- Thermal paper typically used for receipts contains the endocrine-disrupting chemical bisphenol-A (BPA)
- After handling receipts, BPA was found in all study participants’ urine and the concentration of BPA in the urine samples had increased as well
- Past research has shown that holding receipt paper for only five seconds was enough to transfer BPA onto your skin, and the amount of BPA transferred increased by about 10 times if fingers were wet or greasy
- Other common sources of BPA exposure include canned foods, soda cans, plastics (even some BPA-free plastics), and paper currency, which may be contaminated by receipts stored nearby (such as in your wallet)
Endocrine-disrupting chemicals are similar in structure to natural sex hormones such as estrogen. By mimicking natural hormones, they have a number of adverse effects on both humans and wildlife, including developmental, reproductive, neurological, and immune system damage.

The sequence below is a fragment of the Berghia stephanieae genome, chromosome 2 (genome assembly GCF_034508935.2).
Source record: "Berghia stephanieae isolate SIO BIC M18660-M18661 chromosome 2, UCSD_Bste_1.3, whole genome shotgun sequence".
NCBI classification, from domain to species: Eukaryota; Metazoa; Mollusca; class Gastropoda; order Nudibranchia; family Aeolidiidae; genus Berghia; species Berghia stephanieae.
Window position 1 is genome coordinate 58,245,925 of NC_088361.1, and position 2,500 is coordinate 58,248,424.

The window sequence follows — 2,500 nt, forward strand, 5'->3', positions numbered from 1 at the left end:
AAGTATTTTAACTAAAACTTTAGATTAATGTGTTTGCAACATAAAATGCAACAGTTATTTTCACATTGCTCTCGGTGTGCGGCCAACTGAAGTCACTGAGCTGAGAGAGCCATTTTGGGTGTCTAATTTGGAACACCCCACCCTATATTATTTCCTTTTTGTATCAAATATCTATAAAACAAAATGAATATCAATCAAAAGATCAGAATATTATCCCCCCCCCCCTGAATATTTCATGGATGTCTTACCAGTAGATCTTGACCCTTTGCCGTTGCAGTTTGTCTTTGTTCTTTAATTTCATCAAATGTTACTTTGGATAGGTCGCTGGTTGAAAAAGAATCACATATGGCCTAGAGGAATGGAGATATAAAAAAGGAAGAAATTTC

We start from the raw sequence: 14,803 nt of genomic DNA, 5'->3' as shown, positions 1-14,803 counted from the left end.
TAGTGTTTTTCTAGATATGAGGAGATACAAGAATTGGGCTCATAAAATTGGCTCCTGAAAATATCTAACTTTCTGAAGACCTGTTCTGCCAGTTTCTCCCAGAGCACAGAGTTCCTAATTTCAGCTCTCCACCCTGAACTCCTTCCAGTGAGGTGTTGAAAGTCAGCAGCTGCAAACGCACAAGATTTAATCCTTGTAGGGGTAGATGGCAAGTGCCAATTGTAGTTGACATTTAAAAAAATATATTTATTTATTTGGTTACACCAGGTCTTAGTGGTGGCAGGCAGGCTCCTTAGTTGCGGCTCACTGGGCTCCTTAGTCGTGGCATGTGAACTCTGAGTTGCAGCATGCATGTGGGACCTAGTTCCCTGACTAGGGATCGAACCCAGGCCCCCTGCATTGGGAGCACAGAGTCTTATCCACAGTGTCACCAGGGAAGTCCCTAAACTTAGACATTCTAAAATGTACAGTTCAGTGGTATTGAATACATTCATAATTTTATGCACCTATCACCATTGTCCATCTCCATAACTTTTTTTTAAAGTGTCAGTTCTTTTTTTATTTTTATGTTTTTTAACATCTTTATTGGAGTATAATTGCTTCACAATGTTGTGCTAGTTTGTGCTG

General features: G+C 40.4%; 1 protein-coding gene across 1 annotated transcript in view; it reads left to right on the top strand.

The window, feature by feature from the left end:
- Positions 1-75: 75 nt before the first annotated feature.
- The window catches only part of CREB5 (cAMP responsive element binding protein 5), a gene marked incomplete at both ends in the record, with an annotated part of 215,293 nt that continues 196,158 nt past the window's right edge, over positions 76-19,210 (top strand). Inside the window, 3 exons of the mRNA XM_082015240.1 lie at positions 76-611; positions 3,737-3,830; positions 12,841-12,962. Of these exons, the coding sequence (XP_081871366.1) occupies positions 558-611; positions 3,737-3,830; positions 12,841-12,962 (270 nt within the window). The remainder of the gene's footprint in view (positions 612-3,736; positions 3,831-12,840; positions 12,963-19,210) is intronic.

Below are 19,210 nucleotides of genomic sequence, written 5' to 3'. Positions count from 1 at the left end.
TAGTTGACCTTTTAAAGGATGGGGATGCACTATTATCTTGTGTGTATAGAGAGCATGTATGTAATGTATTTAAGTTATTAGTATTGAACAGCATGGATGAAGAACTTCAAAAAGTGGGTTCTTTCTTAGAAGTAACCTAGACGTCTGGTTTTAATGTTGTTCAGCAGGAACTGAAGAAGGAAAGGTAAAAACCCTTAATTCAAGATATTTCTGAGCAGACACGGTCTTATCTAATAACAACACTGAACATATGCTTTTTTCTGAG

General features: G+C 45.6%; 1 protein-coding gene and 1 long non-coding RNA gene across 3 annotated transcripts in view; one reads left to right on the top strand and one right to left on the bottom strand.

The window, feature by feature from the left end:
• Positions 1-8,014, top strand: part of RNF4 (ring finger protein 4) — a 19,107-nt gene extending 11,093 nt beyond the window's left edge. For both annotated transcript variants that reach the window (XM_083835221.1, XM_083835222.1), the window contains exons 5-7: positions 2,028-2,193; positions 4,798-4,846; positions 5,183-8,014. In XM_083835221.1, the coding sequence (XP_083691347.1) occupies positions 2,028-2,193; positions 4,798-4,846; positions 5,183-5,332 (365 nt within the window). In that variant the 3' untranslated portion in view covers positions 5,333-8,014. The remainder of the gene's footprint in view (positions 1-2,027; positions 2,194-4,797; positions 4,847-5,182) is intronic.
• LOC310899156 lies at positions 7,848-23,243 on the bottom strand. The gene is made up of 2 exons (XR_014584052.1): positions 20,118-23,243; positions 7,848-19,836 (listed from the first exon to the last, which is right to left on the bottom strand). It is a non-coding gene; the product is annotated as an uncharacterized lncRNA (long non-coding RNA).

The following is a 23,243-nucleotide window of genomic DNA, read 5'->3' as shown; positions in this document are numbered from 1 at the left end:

One of the most talked about endocrine disrupters is bisphenol-A (BPA), a pervasive chemical used in plastics and the lining of canned goods. These are thought to be the two primary routes of exposure, but research is uncovering another route that has received little attention: thermal receipt paper.
Cash-Register Receipts Are an Overlooked Source of BPA Exposure
You probably don’t think twice about handling a cash-register receipt on your way out of the grocery store (or replacing that paper in the register if you work there). But you should.
Thermal paper has a coating that turns black when heat is applied (the printer in a cash register applies heat to the paper, allowing it to print numbers and letters). It also contains BPA, and research shows that handling this type of paper is enough to increase your bodily levels.